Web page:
Bordeaux, Savoy, Rhône, Burgundy or Alsace… all are inimitable and incomparable wine regions. France is blessed with a mosaic of complex and fine terroirs which produce a wide range of contrasting wines. In an attempt to fully grasp the variety and potential of the French vineyard, a little bit of groundwork can’t do much harm.
The purpose of this article is to take you on a tour of the main winegrowing regions which convey, and are at the heart of, the French art de vivre.
I – Vineyards in the North of France
Let’s begin our trip in Lorraine. It is the northernmost vineyard in the country as well as one of the smallest covering just 115 hectares. It was once much larger, but today there are two main appellations in the region: Côtes-de-Toul gris and Moselle. The Alsace region is located a little to the east. Here we find many more varieties, such as Pinot Gris, Riesling and Sylvaner, and no less than 12 appellations. If you were to try only one, we would recommend the AOC Alsace Gewurztraminer. Although Alsace is also the number one producer of Cremant in France, something quite different to try.
Further to the West of Alsace and Lorraine we find ourselves in the heart of the famous region of Champagne. Probably one of the most prestigious and well known wine regions in the country, it produces nearly exclusive Champagne wine (90%), which you may know under names such as Dom Pérignon, Ruinart, Bollinger or Möet. This 33 000-hectare vineyard covers four counties and consists of three grape varieties: Pinot Noir, Pinot Meunier and Chardonnay. If you visit this compelling and unique region, we recommend having a sip of rosé Champagne, one of the region’s many jewels.
More towards the centre we reach the region of Burgundy, which also covers about 30 000 hectares. Here you will find red wines crafted from the tricky Pinot Noir and whites made with Chardonnay. Every year, about 200 million bottles are produced, 60% of which are whites. These bottles come from one of the 34 Grand cru appellations and the 84 AOCs, making Burgundy a first rate region for exports. AOC Chambertin, Clos-de-Tart, Musigny, or perhaps Clos-Vougeot are names of vintages you may have heard about which bring great pride to the region. It is worth mentioning that Burgundy benefits from peculiar climatic influences which contribute to the creation of unique wines in its terroirs. More on this in our article on wine and climate here.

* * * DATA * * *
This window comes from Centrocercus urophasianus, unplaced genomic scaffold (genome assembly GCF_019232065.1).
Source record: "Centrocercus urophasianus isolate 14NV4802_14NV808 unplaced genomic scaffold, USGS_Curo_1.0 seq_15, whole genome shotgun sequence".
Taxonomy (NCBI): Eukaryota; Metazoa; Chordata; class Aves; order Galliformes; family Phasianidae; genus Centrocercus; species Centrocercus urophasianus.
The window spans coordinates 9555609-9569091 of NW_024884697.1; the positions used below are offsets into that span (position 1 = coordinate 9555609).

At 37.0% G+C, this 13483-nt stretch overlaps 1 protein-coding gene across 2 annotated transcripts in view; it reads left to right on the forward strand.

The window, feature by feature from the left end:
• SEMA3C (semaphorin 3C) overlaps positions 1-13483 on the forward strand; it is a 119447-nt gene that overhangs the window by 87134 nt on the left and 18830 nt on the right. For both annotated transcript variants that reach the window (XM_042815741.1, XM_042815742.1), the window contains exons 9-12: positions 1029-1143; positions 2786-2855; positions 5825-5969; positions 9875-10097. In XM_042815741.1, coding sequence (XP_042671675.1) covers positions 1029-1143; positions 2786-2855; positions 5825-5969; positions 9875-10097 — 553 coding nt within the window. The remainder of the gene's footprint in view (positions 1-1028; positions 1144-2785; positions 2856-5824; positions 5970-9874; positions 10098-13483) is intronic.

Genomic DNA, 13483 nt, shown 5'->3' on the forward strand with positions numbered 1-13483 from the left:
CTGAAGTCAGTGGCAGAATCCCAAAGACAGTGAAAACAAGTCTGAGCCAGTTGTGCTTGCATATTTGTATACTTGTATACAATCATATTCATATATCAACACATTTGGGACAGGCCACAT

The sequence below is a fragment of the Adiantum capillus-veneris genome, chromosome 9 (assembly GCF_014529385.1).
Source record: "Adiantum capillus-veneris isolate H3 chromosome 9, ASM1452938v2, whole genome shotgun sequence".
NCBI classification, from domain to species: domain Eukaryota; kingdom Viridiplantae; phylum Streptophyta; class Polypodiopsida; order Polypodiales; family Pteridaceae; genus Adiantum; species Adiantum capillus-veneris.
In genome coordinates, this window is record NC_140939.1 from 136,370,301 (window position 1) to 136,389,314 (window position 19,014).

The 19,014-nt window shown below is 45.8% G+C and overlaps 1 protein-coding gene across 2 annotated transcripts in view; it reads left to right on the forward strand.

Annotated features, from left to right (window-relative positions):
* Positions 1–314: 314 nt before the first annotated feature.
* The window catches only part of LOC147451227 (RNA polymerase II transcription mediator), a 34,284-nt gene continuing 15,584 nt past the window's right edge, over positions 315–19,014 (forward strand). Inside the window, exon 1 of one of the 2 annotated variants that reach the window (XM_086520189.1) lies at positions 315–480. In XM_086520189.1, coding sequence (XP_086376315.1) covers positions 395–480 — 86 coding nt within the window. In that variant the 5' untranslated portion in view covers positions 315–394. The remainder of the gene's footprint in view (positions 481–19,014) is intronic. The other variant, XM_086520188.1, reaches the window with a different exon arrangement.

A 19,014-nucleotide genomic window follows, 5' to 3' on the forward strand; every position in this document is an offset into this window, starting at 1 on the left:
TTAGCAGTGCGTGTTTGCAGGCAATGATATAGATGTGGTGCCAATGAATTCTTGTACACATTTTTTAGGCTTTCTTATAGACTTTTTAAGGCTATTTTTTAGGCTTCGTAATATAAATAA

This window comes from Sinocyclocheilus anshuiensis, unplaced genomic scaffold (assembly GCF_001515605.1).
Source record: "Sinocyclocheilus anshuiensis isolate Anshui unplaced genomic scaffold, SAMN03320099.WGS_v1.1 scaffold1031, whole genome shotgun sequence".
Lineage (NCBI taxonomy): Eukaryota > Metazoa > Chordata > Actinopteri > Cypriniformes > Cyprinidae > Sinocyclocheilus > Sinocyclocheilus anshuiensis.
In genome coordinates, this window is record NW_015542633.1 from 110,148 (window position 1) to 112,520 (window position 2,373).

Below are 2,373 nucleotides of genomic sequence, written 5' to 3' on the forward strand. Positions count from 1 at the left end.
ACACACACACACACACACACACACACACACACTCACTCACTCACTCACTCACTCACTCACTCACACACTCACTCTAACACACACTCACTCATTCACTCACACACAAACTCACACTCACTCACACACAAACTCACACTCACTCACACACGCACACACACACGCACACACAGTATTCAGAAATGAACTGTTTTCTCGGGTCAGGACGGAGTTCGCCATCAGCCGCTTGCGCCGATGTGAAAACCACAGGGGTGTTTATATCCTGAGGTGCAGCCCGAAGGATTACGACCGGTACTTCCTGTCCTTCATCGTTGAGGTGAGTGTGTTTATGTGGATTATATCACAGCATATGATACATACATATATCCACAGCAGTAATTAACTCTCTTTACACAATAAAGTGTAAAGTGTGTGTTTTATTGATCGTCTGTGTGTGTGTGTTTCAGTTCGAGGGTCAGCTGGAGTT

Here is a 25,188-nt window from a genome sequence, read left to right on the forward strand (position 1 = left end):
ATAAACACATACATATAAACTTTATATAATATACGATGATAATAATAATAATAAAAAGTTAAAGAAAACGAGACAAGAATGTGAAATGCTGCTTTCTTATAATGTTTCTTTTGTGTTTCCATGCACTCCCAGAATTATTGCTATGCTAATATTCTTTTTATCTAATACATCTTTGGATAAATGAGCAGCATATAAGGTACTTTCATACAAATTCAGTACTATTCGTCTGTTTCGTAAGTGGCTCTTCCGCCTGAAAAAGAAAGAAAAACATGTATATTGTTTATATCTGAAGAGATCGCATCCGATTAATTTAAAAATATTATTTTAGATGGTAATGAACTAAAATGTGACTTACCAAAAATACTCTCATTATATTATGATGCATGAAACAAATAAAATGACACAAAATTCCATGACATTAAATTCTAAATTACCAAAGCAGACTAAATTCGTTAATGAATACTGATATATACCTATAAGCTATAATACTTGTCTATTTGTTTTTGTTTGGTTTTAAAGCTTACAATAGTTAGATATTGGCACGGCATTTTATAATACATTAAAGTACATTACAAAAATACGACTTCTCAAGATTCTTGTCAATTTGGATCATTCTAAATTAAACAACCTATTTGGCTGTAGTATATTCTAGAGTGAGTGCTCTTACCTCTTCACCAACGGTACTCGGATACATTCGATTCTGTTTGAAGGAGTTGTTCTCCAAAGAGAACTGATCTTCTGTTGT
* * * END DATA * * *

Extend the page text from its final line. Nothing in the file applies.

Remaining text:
Now let’s adventure ourselves across the country towards the immense Loire Valley. This 70 000-hectare vineyard benefits from a range of climates to ripen its many grape varieties. White wines are made with Chenin, Sauvignon, Chardonnay and Melon de Bourgogne whereas reds are mainly composed of Cabernet Sauvignon and Cabernet Franc. Other varieties are planted to a lesser extent, such as Gamay, Pinot noir and Grolleau. This region is popular thanks to its well known appellations, AOC crémant de Loire among others.
Going South east from here we happen upon two smaller vineyards: The Beaujolais and the Lyonnais. Red wine lovers will be in good hands here, were they can explore important vintages like Moulin-A-Vent or Juliénas. Most wines here are made from Gamay and nearly all are red. The Beaujolais’ yearly production reaches over a million hectolitres regularly, half of which is exported beyond national borders. To learn more about this beautiful and surprising region, head to our website and have a look at our article on the subject.